PC Plus HelpDesk - issue 247
|This month, Paul Grosse gives you more insight into
some of the topics dealt with in HelpDesk
From the pages of HelpDesk, we look at:
- Galleries in web browsers;
- Standard exposures;
- GIMP my pics;
- Custom key sequences in the GIMP;
- Density ranges;
- Internationalisation (i18n) and Localisation
- Stop the screensaver; and,
- Processor demand.
Galleries in web browsers
Programs such as Microsoft FrontPage will do a lot of
work for you if you want to produce web pages quickly and
it can be quite helpful if you are in a hurry and you are
not that bothered how your code looks and how it renders
on various web browsers.
|On the right is a web page that was created
with MS FrontPage (I have substituted the images and
otherwise bowdlerised it so that the identity of the
original pages shall remain hidden). This is how it
renders in IE6 and you can see that it is all right
(except that the HTML code is awful to look at with messy
directories and bits everywhere and, each time you click
on an image, in the thumbnail strip, it produces a
You would expect that it would
render all right in IE after all.
|This is the same page as rendered by
Firefox. If you are wondering what has happened to the
menus on the left and the right, they are still there and
the scroll bar at the bottom should give a clue as to
what has happened to them.
Firefox, it seems, looks at
the list of thumbnail images and notes correctly that
there are no spaces between the tags and therefore they
should not be wrapped at all.
|This is how it is arranged on the page. If
only they made monitors with 4:1 aspect ratios.
|This is how it renders on Konqueror. Whilst
Konqueror might seem to aim at a small market, its KHTML
rendering engine is the one that is used by Mac OS X's
Safari web browser so, if you can get your pages looking
all right on these three, you have a lot of the
Internet's browsers sown up (okay, so there are others
but so far, nobody's sent me a press copy so that I can
You might notice that the thumbnails
are rendered as a table. In the code for this page, there
are spaces within the tags that appear every block of six
thumbnails. It seems that Konqueror sees these, works out
that it ain't going to fit on the page unless it breaks
it up some way and so decides to break it there. Looking
at the code, I would say that that was the intention.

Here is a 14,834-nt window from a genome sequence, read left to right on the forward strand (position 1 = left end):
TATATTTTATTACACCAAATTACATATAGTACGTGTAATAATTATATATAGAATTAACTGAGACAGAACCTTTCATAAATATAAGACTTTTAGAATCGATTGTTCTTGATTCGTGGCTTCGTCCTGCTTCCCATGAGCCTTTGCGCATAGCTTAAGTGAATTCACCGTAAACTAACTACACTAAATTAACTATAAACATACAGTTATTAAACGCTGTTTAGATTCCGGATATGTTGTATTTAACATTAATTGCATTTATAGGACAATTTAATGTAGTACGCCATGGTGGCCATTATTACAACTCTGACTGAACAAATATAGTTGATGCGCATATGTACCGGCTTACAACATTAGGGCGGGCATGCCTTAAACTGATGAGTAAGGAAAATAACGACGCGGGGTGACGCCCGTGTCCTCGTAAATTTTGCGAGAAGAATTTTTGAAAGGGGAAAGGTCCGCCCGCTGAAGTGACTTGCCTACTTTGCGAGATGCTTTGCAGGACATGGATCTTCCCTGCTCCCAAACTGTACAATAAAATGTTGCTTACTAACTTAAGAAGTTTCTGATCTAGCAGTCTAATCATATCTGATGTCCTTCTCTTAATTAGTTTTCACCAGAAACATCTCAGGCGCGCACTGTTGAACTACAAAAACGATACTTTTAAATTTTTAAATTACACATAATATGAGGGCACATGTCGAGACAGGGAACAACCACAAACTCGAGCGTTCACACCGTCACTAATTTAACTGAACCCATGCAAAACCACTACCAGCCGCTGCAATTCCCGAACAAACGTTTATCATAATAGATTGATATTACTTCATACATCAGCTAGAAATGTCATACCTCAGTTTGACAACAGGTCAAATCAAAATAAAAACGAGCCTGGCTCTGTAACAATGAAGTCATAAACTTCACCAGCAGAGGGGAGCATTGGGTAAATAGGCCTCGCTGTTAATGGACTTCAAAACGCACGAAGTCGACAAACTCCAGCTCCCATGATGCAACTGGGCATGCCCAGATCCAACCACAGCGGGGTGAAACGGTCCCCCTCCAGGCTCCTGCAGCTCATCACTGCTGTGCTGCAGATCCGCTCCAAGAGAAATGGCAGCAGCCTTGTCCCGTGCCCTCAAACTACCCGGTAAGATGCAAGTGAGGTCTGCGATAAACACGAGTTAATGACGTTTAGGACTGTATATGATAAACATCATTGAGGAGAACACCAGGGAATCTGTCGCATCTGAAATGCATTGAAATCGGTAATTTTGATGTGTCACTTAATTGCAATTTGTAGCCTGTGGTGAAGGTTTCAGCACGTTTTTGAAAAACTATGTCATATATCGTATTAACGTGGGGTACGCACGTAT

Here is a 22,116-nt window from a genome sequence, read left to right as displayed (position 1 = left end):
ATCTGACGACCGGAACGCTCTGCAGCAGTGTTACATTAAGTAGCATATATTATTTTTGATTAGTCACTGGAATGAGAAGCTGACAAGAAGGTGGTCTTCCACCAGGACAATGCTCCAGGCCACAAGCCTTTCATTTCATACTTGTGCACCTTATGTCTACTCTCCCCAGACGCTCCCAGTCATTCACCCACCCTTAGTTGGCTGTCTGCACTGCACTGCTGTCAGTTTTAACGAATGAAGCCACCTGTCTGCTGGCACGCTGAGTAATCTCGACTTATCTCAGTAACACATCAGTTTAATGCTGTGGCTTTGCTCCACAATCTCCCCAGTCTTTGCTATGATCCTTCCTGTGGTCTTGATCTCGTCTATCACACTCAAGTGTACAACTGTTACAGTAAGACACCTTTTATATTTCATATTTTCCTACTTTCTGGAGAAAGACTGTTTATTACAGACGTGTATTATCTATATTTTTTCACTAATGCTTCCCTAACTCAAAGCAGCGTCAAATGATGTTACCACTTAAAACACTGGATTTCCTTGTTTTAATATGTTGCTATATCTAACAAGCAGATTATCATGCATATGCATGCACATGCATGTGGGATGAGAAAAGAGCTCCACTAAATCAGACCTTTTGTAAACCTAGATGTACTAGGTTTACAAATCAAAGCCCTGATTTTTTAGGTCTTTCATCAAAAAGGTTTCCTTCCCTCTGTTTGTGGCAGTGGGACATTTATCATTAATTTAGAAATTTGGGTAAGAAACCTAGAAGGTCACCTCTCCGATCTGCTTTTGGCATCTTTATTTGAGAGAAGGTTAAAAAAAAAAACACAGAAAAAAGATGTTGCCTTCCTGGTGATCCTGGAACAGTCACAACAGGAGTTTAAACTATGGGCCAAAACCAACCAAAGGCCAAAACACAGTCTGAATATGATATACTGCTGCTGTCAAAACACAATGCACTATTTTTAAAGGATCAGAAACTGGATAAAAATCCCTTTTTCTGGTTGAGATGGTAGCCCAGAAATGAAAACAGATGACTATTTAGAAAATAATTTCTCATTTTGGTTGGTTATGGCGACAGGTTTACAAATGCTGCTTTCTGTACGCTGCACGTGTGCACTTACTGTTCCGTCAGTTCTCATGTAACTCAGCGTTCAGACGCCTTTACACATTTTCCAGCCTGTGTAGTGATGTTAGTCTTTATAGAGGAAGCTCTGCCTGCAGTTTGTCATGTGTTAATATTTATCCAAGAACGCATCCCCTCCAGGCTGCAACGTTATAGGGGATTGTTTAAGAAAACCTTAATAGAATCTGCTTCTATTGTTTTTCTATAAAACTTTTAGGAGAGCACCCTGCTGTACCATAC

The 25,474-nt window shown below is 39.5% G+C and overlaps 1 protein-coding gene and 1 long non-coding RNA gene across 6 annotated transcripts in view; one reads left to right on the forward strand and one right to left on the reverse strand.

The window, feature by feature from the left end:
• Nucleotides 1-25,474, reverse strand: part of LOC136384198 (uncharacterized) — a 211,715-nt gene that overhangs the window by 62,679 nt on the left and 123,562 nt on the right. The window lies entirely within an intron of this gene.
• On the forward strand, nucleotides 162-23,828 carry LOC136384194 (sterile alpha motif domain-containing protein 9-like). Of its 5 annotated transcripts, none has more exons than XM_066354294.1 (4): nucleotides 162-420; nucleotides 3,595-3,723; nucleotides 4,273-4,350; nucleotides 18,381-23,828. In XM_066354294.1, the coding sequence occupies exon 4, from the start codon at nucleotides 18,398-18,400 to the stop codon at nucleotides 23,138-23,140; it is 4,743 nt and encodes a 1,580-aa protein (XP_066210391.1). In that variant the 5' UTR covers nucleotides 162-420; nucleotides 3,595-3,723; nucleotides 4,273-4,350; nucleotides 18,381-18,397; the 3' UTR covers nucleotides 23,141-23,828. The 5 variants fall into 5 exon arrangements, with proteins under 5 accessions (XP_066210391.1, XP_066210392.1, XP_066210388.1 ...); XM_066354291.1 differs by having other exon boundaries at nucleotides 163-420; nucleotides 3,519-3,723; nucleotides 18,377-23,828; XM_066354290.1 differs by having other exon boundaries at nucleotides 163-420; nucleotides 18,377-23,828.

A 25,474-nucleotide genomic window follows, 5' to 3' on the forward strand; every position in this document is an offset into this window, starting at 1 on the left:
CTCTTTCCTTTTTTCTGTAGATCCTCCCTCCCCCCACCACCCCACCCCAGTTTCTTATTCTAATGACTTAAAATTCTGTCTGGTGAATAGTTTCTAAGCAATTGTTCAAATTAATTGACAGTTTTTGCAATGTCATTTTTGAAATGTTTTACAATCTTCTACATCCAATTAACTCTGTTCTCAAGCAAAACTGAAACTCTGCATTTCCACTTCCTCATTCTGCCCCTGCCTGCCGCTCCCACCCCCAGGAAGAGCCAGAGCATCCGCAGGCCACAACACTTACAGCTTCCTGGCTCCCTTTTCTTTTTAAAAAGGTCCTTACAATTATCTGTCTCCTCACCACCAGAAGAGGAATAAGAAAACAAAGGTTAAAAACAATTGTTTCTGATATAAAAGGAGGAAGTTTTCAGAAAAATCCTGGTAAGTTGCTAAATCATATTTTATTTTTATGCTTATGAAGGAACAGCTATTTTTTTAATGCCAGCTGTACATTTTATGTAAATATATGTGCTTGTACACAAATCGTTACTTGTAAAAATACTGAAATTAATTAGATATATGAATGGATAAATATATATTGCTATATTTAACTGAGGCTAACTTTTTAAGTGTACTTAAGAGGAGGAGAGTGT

Any way, it is totally unacceptable that this page
renders in three different ways in these browsers. The IE
example is clearly how it intended to look so we have to
get a way of generating that in all three browsers, using
a single version of the page. Also, people with any sense
don't browse with scripts running so it also has to be
able to work without any scripting
|One way of doing this is to use
embedded, floating frames - these are called 'iframes'.
They are like images in that they can be placed anywhere
on a page but they are also effectively a little browser
Like normal frames, you can give them names and
as a result, get other hyperlinks to load new pages into
the iframes, using 'target="whatever"' in the
anchor tags. You will need to have a regular page that
loads the images but also you will need a web page that
contains all of the thumbnail images and one each for the
full-sized images. Whilst this might sound like a lot of
work, you can write a Perl script to do it automatically
Here, we will use two:
- One to hold a strip of images (complete with its
own scroll bar generated by the browser); and,
- One to have the image we want to view.
Note, if you only need to display full-sized images
that are all the same size, you can get away with a
second iframe window that only displays the image - if
you need to display different sized/aspect ratio images
or you need to add more coding (such as links or notes)
you will need to create a web page for each image.
So, first of all, what images and pages do we need and
what is a reasonable way to structure them?
|If we have:
- a subdirectory called 'gallery' (for want of a
better word but it will do for now) that contains
the gallery web page itself (you could have it on
the server root if you wanted as all the other
pages here refer to it and not the directory it
is in, so it is totally mobile);
- within that we have one called 'pics' that
contains all of our full-sized images and two
- one called 'pages' that has the tiny html pages
that we will need to be displayed in the main
window - note that if we are only displaying
images that are all the same size and there is no
need for any links or notes with them, you can
dispense with this one; and,
- one called thumbs.
If you wanted to run multiple galleries, you could
organise it so that you had a pics directory for each and
you could also have a sub-directory with the large
pictures in it instead of pics - this would allow you to
keep the layout simple but this will do for now...
|Here, you can see the directories with their
files in them.
Note that in 'thumbs', there is the
gallery strip page - galstrinp.html - which we will cover
First of all, iframes...
|The coding for an iframe is quite simple
and is largely like the image tag (although you needs a
tag pair for some reason and usually, there is nothing
between the start and end tags). We will organise it
using tables as this is robust in almost every browser.
of all, the page that holds the two iframes has coding
that looks like this ...
<td align="left">Click on an image ...</td>